Tuesday, November 02, 2021

Strong headwinds swamp efforts to help kids in poverty areas

 I created the graphic below after reading this blog article by Terry Elliott. 

In Terry's article, he points to essay by Venkatesh Rao, titled “Coordination Headwinds”.   And that essay points to a  management presentation titled Coordination Headwind by Stripe’s head of strategy, Alex Komoroske. That's where I got the cyclone graphic.

It was in the solutions section of Alex's slide deck, at the end of the presentations.  After seeing so many reasons why projects fail, especially as they involve more people and more ambitious goals, I can understand why America has not solved its racial wealth gap, inequality, structural racism, or urban violence problems, after many decades of attention being given to them.  

Here's another graphic highlighting the graphics to the left and right of the cyclone.  This is in the "What to do about it" section starting on slide number 139. (Don't worry about the number of slides. They are all images with a few phrases in them.)

The slide with the arrows pointing at the moon is number 164 and says "If they're all sighting off the same moon, over time they'll tend to naturally converge". 

I've used versions of this #BirthtoWork graphic since the 1990s to provide a vision that many could share, guiding their own efforts to help kids in high poverty areas move from birth-to-work.

You'll see many examples of this in articles I've posted on this blog since I started it in 2005. Before then you could see examples in printed newsletters that I distributed from 1993 to 2003.

Since the mid 1990s I've used the two graphics below to show that people from every industry, civic and education group need to adopt this birth-to-work commitment, helping more people get involved every day and every year.  View this PDF presentation to learn more about this idea.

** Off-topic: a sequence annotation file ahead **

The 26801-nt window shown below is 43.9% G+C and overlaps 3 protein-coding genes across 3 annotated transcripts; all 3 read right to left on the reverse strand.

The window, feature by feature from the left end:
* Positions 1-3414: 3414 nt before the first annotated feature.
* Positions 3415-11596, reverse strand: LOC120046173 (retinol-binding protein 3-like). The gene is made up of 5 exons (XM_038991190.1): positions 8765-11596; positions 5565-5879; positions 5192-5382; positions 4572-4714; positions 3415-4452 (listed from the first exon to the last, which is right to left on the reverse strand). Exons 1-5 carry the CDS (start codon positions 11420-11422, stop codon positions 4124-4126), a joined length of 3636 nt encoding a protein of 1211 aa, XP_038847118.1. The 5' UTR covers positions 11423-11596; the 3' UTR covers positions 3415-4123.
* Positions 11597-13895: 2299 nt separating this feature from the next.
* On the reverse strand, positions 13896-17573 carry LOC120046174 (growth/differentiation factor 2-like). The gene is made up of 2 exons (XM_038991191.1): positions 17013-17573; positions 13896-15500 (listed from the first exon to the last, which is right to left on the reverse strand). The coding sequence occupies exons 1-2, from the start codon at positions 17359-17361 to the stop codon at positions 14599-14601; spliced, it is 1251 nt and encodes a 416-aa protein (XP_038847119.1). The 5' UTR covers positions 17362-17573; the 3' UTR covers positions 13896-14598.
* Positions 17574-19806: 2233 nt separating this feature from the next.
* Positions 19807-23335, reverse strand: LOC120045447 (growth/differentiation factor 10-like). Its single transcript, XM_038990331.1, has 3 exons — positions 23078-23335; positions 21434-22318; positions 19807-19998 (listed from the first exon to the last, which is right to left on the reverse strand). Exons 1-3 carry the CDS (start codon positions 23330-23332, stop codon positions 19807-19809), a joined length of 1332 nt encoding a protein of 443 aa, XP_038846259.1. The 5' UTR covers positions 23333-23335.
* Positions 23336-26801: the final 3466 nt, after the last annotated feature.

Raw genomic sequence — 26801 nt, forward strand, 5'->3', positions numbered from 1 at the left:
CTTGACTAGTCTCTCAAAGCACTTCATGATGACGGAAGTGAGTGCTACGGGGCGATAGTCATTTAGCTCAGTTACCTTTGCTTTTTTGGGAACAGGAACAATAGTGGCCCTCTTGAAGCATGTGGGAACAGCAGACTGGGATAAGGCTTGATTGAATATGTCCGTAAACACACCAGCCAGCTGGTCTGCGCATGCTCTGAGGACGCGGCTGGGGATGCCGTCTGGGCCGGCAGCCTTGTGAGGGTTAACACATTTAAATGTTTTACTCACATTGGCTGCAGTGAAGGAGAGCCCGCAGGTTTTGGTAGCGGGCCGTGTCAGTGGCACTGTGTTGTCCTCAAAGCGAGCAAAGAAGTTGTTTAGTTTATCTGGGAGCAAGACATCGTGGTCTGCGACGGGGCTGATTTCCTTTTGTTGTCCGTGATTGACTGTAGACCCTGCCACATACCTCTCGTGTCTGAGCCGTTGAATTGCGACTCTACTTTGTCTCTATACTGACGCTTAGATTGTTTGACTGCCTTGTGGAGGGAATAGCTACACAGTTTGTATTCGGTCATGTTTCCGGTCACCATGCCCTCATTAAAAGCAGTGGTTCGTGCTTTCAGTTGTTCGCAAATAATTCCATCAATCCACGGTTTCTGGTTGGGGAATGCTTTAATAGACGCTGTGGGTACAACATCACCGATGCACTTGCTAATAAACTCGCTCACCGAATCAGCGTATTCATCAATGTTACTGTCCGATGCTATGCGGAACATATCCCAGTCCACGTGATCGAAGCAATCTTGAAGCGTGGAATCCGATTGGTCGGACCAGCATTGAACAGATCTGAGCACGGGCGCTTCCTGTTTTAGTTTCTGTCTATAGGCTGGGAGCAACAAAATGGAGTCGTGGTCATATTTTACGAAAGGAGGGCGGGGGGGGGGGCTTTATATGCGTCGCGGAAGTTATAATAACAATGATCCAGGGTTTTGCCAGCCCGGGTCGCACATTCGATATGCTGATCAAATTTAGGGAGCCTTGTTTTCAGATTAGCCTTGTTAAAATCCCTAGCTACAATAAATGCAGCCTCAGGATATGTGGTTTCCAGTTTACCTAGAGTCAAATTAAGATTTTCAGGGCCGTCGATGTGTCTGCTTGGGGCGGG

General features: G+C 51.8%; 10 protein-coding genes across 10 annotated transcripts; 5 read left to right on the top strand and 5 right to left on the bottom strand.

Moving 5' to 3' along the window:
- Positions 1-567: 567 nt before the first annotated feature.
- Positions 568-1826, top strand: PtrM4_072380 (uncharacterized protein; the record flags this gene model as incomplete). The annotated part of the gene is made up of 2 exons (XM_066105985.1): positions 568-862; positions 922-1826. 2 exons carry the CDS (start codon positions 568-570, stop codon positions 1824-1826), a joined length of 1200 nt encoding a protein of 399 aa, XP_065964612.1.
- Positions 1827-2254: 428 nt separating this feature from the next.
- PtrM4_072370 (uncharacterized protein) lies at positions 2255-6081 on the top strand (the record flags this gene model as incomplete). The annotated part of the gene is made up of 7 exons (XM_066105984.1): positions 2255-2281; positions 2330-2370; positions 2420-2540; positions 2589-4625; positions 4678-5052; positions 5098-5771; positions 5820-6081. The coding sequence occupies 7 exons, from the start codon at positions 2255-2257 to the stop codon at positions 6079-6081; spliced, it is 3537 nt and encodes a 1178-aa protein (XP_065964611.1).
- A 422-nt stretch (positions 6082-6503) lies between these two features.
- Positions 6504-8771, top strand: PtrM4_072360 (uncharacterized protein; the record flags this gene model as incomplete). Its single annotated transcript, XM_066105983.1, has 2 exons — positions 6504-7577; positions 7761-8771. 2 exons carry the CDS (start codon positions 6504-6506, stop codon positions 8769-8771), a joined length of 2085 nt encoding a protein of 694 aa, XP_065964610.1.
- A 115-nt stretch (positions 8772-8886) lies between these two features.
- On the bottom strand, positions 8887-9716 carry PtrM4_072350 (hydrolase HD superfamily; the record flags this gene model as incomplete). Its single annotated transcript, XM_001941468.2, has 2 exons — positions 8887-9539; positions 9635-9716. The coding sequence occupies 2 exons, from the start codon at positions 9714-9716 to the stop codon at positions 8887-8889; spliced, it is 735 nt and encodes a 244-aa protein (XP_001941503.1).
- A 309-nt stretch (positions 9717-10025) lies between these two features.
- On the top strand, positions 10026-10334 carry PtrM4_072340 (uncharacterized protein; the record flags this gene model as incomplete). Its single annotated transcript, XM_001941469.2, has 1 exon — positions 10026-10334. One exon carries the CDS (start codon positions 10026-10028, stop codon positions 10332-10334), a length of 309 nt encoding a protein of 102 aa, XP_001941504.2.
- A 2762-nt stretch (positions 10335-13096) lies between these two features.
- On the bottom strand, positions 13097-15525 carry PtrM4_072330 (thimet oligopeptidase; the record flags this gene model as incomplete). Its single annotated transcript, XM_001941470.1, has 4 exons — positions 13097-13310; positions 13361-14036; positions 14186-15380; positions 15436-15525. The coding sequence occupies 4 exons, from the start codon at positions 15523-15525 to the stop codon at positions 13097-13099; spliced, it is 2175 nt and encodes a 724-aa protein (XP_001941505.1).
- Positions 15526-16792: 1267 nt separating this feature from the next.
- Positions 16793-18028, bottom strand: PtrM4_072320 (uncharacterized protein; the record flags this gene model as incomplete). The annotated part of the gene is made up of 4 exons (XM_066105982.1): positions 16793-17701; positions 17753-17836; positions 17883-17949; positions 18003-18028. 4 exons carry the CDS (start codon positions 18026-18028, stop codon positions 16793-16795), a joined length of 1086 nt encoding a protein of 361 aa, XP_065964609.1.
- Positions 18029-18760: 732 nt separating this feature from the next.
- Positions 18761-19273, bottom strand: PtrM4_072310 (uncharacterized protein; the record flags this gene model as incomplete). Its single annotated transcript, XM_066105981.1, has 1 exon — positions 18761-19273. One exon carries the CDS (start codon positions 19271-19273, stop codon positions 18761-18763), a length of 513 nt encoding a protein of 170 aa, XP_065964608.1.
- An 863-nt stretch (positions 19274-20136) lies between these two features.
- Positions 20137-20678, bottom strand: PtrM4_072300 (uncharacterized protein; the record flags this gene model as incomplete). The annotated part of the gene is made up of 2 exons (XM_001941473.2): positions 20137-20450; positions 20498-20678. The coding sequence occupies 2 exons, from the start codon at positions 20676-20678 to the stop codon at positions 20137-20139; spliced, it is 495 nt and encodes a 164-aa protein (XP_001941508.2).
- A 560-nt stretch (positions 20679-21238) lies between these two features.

We need many leaders pointing at the same long-term goal. 

The problem is. I'm just a whisper in this wilderness. Too few know I even exist. That's why the next graphic is so important. 

Many leaders need to be sharing this birth-to-work vision every day, in order to build and sustain public will, and a flow of talent, ideas and dollars that fuel the efforts of the "boots on the ground", the people working directly with kids.

Anyone can put themselves in the middle, drawing people they know to information they can use, and places where help is needed every day. Maps are essential tools in this strategy since they can point to every place where help is needed, and every organization in each zip code needing constant support to become great at what they do to help kids.

Are you taking this role?  Do you know of any elected official, business leader or celebrity who uses maps and graphics in weekly blog articles that describe the goal and encourage people to get involved?  

I don't, and that's part of the headwind that's keeping us from doing more to help kids or solve any of the other complex problems we're facing.

Note: this thinking applies to the UN's Sustainable Development Goals (SDGs), the Climate Crisis, public health issues and many others. 

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